Posts Tagged ‘ezra miller’

You’ve heard the scuttlebutt by now, of course — Justice League is a mess; Henry Cavill’s face looks ridiculous thanks to the shooting-schedule-necessitated decision to “erase” his mustache by means of CGI; the 9th-inning additional re-shoots are easy to spot; the so-called “DCEU” is doomed thanks to this film’s poor box office performance.

Some of these points are legit (the flick is certainly uneven, tonally and structurally, Cavill’s MIA ‘stache is conspicuous in its absence, the re-shoots (and brighter, “happier” color grading) undertaken by “relief” director Joss Whedon don’t fit in with Zack Snyder’s material), while others are clearly over-stated (the sub-$100 million opening weekend has been largely off-set by a stronger than expected “hold” over the five-day Thanksgiving holiday period), but at the end of the day, even after filtering out the noise (much of it generated by a certain competing comic-book-publisher-turned-movie-studio), the simple fact remains — this is obviously an up-and-down affair.

Which, believe it or not, is actually something of an achievement in and of itself — the forced departure of original director Snyder due to family tragedy definitely meant this production had to pull some kind of a rabbit out of its hat, and while Whedon (who in the end only gets a co-writer credit that he shares with Chris Terrio) clearly steered the ship into more “light-hearted” territory a la his fan-favorite Marvel Avengers flicks, it’s hard to tell how much of what he came up with originated in his own mind, and how much was dictated by WB execs who, let’s face it, were almost certain to part ways with Snyder anyway and were reportedly displeased with the “dark” tone of what he’d come up with prior to his exit.  Indeed, everything about the finished product that is Justice League feels focus-group-tested, specifically designed to appeal to as broad (and, some would argue, dumb) an audience as possible. Snyder’s visual ambition is on full display in the early going, but is completely absent by the time the credits roll; Hans Zimmer’s throbbing, rhythmic soundtrack work is gone in favor of  Danny Elfman’s nostalgia-heavy score; jokes (not all entirely successful) fly left and right; the body count is pretty damn low for a movie about an apocalyptic alien invasion. In short, this is a movie clearly trying to be as different from its predecessors, specifically Batman V. Superman : Dawn Of Justice, as possible. But that was never going to be an easy task with the same guy in the director’s chair.

Taking all that into account, then, the simple fact that Justice League succeeds in much of what it’s trying to do (like it or not) is pretty remarkable, and the DCEU definitely feels like it’s heading in a new, sunnier direction after this. The resurrection of Cavill’s Superman (achieved by means that can be described as “morally questionable” at best, seeing as how Ezra Miller’s Flash and Ray Fisher’s Cyborg actually dig his dead body out of the grave) seems as though it was designed to be the narrative catalyst for the change, and that’s all fine and dandy, but it sells Gal Gadot’s Wonder Woman short (as does much much of the movie in general) given that the newly-formed team decides that she just can’t lead lead ’em even though she’s essentially carrying this fictitious “universe” on her back these days. That’s a pretty significant slap in the face right there.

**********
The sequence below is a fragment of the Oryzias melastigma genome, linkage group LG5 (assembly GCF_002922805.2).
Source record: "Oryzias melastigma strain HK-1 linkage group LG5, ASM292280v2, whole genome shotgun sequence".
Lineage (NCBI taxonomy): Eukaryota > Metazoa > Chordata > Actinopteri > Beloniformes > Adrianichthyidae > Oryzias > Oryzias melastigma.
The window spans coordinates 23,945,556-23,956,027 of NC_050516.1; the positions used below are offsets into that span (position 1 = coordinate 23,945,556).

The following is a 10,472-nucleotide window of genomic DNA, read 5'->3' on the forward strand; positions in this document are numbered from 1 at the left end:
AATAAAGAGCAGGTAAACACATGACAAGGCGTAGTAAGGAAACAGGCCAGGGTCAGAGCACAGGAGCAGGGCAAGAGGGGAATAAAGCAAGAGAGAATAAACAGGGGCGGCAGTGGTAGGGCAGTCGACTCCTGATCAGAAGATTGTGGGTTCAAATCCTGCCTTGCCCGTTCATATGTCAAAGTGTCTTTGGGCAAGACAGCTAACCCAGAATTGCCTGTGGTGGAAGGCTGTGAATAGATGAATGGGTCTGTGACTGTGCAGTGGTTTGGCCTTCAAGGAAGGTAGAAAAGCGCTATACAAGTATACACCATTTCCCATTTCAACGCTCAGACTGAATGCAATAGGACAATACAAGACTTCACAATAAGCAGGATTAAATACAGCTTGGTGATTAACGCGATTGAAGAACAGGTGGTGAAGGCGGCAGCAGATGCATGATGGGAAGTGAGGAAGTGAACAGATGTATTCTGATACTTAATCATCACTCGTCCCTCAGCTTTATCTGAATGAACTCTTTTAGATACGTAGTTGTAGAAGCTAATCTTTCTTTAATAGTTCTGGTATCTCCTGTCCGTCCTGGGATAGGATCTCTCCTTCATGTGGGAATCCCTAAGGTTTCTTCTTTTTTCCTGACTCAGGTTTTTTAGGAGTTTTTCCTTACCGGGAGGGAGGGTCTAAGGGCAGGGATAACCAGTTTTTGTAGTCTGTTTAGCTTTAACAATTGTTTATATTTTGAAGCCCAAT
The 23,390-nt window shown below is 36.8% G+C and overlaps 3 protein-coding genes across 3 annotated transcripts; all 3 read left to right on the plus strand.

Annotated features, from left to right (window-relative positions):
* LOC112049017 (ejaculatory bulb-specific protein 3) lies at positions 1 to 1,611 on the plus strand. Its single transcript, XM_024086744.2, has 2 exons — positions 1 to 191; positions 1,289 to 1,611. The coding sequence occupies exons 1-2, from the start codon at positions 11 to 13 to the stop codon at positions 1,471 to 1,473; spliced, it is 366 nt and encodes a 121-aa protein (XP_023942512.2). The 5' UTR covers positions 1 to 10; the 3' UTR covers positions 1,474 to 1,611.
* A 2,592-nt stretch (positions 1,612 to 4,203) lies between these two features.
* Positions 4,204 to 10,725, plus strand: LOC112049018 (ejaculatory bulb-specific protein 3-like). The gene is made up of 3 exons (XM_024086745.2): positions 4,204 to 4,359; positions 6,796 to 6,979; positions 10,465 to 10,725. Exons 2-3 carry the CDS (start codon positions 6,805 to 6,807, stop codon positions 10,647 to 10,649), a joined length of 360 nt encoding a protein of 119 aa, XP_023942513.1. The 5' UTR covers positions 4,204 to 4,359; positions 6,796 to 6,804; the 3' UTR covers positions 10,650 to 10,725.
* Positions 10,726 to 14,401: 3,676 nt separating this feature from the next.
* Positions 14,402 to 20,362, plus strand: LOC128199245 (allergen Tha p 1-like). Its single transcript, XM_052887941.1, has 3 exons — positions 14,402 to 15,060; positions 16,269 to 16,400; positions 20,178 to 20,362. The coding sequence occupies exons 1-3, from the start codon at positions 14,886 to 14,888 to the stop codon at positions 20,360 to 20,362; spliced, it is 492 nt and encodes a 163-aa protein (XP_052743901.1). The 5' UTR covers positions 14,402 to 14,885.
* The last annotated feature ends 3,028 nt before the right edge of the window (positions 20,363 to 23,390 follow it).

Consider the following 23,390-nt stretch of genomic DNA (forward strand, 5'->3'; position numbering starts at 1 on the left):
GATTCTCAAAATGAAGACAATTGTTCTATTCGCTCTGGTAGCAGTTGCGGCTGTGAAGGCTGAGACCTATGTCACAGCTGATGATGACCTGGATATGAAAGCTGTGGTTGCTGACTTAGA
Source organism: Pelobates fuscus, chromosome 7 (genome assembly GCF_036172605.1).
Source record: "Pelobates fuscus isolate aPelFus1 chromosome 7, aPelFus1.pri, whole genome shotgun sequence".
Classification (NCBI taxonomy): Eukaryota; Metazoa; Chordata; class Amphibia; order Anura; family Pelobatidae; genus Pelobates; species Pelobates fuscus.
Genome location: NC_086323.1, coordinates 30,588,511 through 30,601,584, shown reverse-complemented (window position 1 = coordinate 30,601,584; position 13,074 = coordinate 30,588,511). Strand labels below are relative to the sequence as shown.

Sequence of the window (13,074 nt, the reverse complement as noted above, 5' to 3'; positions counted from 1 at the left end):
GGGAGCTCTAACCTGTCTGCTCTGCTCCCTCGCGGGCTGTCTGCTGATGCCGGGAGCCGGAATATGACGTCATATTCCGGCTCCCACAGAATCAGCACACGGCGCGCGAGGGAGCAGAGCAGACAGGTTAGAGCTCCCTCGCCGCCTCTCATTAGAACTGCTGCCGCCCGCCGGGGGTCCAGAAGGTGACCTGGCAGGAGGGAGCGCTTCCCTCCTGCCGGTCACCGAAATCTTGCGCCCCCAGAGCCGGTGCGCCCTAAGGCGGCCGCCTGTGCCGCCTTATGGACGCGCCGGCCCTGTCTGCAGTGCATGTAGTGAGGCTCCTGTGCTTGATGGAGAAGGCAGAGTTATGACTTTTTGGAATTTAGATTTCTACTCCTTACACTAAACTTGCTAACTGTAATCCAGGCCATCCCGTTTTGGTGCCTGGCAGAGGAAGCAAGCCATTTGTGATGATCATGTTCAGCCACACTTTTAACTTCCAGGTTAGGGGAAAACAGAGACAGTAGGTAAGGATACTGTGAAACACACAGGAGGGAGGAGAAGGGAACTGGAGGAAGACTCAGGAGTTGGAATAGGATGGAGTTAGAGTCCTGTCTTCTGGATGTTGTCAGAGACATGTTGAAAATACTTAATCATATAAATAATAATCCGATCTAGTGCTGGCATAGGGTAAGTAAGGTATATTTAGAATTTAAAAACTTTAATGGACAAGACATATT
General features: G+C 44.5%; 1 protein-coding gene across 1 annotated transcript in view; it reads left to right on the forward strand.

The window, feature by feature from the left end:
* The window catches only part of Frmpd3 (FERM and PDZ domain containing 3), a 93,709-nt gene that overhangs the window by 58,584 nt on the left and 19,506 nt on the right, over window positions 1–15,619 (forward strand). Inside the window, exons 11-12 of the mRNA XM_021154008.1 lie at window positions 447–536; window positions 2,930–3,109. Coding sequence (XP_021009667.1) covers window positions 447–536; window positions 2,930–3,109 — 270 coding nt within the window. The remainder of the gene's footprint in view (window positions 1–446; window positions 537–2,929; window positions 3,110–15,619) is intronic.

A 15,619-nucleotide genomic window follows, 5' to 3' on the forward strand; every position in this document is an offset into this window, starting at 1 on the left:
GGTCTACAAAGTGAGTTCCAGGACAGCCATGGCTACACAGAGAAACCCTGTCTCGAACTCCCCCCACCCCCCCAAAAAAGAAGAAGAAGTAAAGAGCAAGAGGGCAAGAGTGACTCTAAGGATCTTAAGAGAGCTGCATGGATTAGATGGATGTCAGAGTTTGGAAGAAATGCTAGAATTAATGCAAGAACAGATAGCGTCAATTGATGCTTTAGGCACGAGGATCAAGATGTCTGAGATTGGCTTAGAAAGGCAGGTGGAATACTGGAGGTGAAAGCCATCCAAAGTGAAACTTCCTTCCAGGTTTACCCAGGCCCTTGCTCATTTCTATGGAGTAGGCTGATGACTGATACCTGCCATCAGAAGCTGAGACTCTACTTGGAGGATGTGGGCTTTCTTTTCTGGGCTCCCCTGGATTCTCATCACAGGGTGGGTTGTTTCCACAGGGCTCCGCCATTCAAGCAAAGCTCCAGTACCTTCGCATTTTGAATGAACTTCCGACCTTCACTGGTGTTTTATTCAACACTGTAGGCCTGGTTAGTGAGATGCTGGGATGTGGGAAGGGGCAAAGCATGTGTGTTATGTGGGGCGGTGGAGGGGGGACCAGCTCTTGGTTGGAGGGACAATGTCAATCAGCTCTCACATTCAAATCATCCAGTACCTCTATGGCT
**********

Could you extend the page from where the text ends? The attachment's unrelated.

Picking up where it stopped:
Gadot’s not alone in getting the short shrift, though, by any means — supporting players J.K. Simmons, Amy Adams, Connie Nielsen, Jeremy Irons, Diane Lane, Amber Heard, and Joe Morton all get stuck with roles that punch far beneath their respective weight classes — but by and large the main starts come out of this whole thing pretty well : Jason Momoa offers a decidedly revisionist, but altogether successful, take on Aquaman; Ben Affleck again gets the Bruce Wayne/Batman balance more or less exactly right (not so easy to do in this case since he’s saddled with a lot of decidedly-out-of-character “comic relief” material); Fisher proves to be an inspired choice to play Cyborg; Ezra Miller’s Flash starts out annoying but finishes up endearing; Gadot makes more than the most of a criminally-underwritten part. Hell, Cavill even finally appears to be enjoying this whole Superman gig. The principal cast, then, proves to be more than enough to carry this film through its not-inconsiderable story bumps, logical holes, shifting styles, and dodgy effects.

Not to mention its less-than-compelling villain. Like a lot of people, I thought we were going to get a full-on clash with the villains of Jack Kirby’s Fourth World here, but in the end all we get is Ciaran Hinds as a lackluster Steppenwolf accompanied by a horde of dully-realized Parademons. Honestly, if I want a bad guy this generic and uninspiring, I’ll see a Marvel movie.

And yet, this still ends up being a somewhat pleasing — uhmmmm — crowd-pleaser. The character designs are cool, the pacing is brisk enough that you don’t need to think about the film’s flaws until it’s over, the action sequences (particularly those obviously overseen by Snyder) are stirring and dynamic, the “fist-pump” quotient is reasonably high. Yes, it’s clear that DC is trying to “Marvel-ize” their movies from here on out, but given the absurd amount of critical and financial pressure on them (Batman V. Superman and Suicide Squad both being successfully tarred with the “disappointment” label despite taking in about $900 million each at the worldwide box office, roughly triple their budgets) maybe “if you can’t beat ’em, join ’em” was the only option they were left with.